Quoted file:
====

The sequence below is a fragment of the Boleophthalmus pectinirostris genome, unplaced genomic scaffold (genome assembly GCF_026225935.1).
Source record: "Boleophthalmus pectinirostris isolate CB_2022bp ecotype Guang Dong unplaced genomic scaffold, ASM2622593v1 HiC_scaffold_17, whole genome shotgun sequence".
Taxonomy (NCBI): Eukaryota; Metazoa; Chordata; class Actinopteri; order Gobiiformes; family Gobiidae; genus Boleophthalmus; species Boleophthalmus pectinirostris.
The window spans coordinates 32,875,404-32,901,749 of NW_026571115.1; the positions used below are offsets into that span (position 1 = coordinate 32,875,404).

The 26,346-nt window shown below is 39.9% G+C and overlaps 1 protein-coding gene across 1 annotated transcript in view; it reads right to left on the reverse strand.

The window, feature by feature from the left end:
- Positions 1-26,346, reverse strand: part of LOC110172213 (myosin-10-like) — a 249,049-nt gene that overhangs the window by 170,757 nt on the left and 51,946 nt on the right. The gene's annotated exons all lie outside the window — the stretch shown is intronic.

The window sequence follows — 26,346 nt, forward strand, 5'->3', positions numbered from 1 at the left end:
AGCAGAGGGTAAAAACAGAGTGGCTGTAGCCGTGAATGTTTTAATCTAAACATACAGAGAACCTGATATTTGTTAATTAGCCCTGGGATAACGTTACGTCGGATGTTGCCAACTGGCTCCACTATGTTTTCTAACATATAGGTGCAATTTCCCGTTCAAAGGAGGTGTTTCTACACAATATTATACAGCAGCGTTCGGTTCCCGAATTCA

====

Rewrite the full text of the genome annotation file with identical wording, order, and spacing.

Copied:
The sequence below is a fragment of the Boleophthalmus pectinirostris genome, unplaced genomic scaffold (genome assembly GCF_026225935.1).
Source record: "Boleophthalmus pectinirostris isolate CB_2022bp ecotype Guang Dong unplaced genomic scaffold, ASM2622593v1 HiC_scaffold_17, whole genome shotgun sequence".
Taxonomy (NCBI): Eukaryota; Metazoa; Chordata; class Actinopteri; order Gobiiformes; family Gobiidae; genus Boleophthalmus; species Boleophthalmus pectinirostris.
The window spans coordinates 32,875,404-32,901,749 of NW_026571115.1; the positions used below are offsets into that span (position 1 = coordinate 32,875,404).

The 26,346-nt window shown below is 39.9% G+C and overlaps 1 protein-coding gene across 1 annotated transcript in view; it reads right to left on the reverse strand.

The window, feature by feature from the left end:
- Positions 1-26,346, reverse strand: part of LOC110172213 (myosin-10-like) — a 249,049-nt gene that overhangs the window by 170,757 nt on the left and 51,946 nt on the right. The gene's annotated exons all lie outside the window — the stretch shown is intronic.

The window sequence follows — 26,346 nt, forward strand, 5'->3', positions numbered from 1 at the left end:
AGCAGAGGGTAAAAACAGAGTGGCTGTAGCCGTGAATGTTTTAATCTAAACATACAGAGAACCTGATATTTGTTAATTAGCCCTGGGATAACGTTACGTCGGATGTTGCCAACTGGCTCCACTATGTTTTCTAACATATAGGTGCAATTTCCCGTTCAAAGGAGGTGTTTCTACACAATATTATACAGCAGCGTTCGGTTCCCGAATTCA